Strain pole figures representative of residual intergranular strains were determined from an -2.98 % uniaxially compressed austenitic stainless steel sample. The neutron diffraction measurements were made on SMARTS, using an Euler cradle to obtain spectra over a range of sample orientations. The measurements were compared with predictions from an elasto-plastic self-consistent model and found to be in reasonable agreement. The model was also used to assess the sensitivity of the strain distribution in the deformed sample to the initial texture.

Neutron diffraction was used to measure residual stresses in a powder metallurgical green body manufactured by high speed compaction from Fe and 15 wt.% brass powders. The tests were performed on SMARTS with the aid of radial collimators configured to measure spatially resolved strains in the axial and radial directions in a cylindrical specimen. Furthermore, sharp (Berkovich) and spherical (Hertzian) indenters were used for instrumented indentation experiments to determine the hardness and elastic modulus.

Place, publisher, year, edition, pages
Linköping: Linköpings universitet, 2003. 24 p.
Series
Linköping Studies in Science and Technology. Dissertations, ISSN 0345-7524 ; 856
National Category
Engineering and Technology
Identifiers
urn:nbn:se:liu:diva-30056 (URN)15516 (Local ID)91-7373-786-0 (ISBN)15516 (Archive number)15516 (OAI)
Public defence
2003-12-19, Kvalitetstekniks seminarierum, Linköpings Universitet, Linköping, 10:15 (Swedish)
Opponent
Available from: 2009-10-09 Created: 2009-10-09 Last updated: 2013-01-07
2. Thermal residual stresses, hardness and microstructural characterisation of functionally graded WC-Co composites
Open this publication in new window or tab >>Thermal residual stresses, hardness and microstructural characterisation of functionally graded WC-Co composites
2001 (English)Licentiate thesis, comprehensive summary (Other academic)
Abstract [en]

Functionally graded materials (FGMs) incorporate gradual transitions in their microstructure and/or composition with distance. The gradients provide means to favourably engineer their thermomechanical properties by changing e.g., the local modulus, yield strength, state of residual stress etc. However, prior to optimising such gradients, an understanding of their effect on thermomechanical properties is necessary. WC-Co composites are commonly used as tool bits, where the presence of Co improves the toughness of the wear resistant WC. In this thesis, emphasis has been placed on investigating the thermal residual stresses, hardness, and toughness of functionally graded WC-Co.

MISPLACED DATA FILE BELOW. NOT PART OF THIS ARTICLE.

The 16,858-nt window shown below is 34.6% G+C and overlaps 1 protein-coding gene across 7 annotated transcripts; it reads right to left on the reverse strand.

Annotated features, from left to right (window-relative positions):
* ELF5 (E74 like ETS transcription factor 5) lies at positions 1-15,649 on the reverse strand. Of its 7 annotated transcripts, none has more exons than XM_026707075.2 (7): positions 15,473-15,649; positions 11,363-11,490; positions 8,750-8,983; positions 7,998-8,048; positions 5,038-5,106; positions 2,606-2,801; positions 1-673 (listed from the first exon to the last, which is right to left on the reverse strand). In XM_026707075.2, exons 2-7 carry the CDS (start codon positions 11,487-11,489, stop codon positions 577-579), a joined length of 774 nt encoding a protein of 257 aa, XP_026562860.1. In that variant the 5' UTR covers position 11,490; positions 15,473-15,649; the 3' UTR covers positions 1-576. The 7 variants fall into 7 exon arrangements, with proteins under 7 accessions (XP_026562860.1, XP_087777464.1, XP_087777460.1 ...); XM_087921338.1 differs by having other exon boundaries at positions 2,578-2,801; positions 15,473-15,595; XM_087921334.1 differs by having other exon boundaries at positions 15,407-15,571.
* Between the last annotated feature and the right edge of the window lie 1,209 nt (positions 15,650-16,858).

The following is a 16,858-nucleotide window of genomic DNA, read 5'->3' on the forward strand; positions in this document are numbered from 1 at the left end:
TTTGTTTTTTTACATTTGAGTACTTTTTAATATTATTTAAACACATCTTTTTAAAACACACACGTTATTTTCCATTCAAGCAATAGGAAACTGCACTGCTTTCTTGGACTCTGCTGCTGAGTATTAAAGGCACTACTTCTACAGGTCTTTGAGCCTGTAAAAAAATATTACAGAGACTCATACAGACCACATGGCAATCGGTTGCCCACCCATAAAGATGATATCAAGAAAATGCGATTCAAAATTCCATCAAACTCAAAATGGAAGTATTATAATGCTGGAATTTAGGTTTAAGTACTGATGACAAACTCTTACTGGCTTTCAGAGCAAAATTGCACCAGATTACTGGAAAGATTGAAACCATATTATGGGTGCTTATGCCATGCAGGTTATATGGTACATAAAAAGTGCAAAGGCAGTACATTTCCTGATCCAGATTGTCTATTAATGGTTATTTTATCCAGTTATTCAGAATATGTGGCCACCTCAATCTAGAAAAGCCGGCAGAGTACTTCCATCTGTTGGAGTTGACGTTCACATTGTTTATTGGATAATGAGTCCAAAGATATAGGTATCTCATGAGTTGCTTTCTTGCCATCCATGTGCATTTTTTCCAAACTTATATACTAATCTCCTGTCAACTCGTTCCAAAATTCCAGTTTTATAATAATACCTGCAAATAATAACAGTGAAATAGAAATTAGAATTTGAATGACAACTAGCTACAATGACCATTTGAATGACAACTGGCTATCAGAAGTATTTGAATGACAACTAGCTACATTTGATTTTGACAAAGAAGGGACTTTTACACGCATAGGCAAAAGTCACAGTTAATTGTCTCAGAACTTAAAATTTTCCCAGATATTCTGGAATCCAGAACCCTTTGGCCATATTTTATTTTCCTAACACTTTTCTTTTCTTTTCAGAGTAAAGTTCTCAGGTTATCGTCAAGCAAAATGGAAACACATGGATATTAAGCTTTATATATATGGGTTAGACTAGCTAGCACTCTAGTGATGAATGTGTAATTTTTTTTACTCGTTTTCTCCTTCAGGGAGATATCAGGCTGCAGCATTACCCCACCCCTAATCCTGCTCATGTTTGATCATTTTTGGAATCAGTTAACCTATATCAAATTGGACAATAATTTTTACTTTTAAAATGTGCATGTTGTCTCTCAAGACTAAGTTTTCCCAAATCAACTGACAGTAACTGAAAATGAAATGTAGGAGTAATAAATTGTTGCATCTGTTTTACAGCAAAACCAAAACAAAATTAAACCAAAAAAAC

The first paper in this thesis reviews existing literature on the subject while introducing FGMs and WC-Co composites. Additional topics addressed include: fabrication of FGMs, mechanical properties of WC-Co and estimates of residual stresses.

In the second paper, X-ray diffraction was used to determine thermal residual stresses that develop in a functionally graded WC-Co composite. The gradient was continuous during a distance of about 40 Jlm below the surface and the stresses were measured in both WC and Co phases at various depths. Due to the difference in coefficient of thermal expansion between the two phases, tensile residual stresses where found in the Co phase and balancing compressive stresses in WC. Pole figures were obtained in order to determine optimal sample orientations that provided adequate intensity for measurements in the Co phase. Microstresses in the graded zone were attributed to the thermal mismatch between WC and the Co phase. The compressive macrostresses were determined to be a result of the compositional gradient.

The third paper reports micro- and nanoindentation experiments to determine hardness as a function of depth in two different WC-Co FGMs. A relationship between hardness and Co phase content was established for the two graded and five homogeneous samples wherein the hardness decreases with increasing Co phase content. For a given Co phase content, no significant differences were observed between the FGMs and homogeneous samples. The measured thermal residual residual stresses did not appear to influence the hardness. Additionally, examination of indents using a Vickers indenter with different loads suggested that larger loads were required to initiate cracks in the FGMs compared to the homogeneous materials. While the investigated WC-Co FGMs did not offer advantages in hardness properties (which seem to be dominated by the local Co content in the graded zone), they appear to offer tribological advantages through increased toughness in terms of crack suppression.

Place, publisher, year, edition, pages
Linköping: Linköpings universitet, 2001. 12 p.
Series
Linköping Studies in Science and Technology. Thesis, ISSN 0280-7971 ; 884
National Category
Engineering and Technology
Identifiers
urn:nbn:se:liu:diva-30048 (URN)15508 (Local ID)91-7373-026-2 (ISBN)15508 (Archive number)15508 (OAI)
Available from: 2009-10-09 Created: 2009-10-09 Last updated: 2013-11-28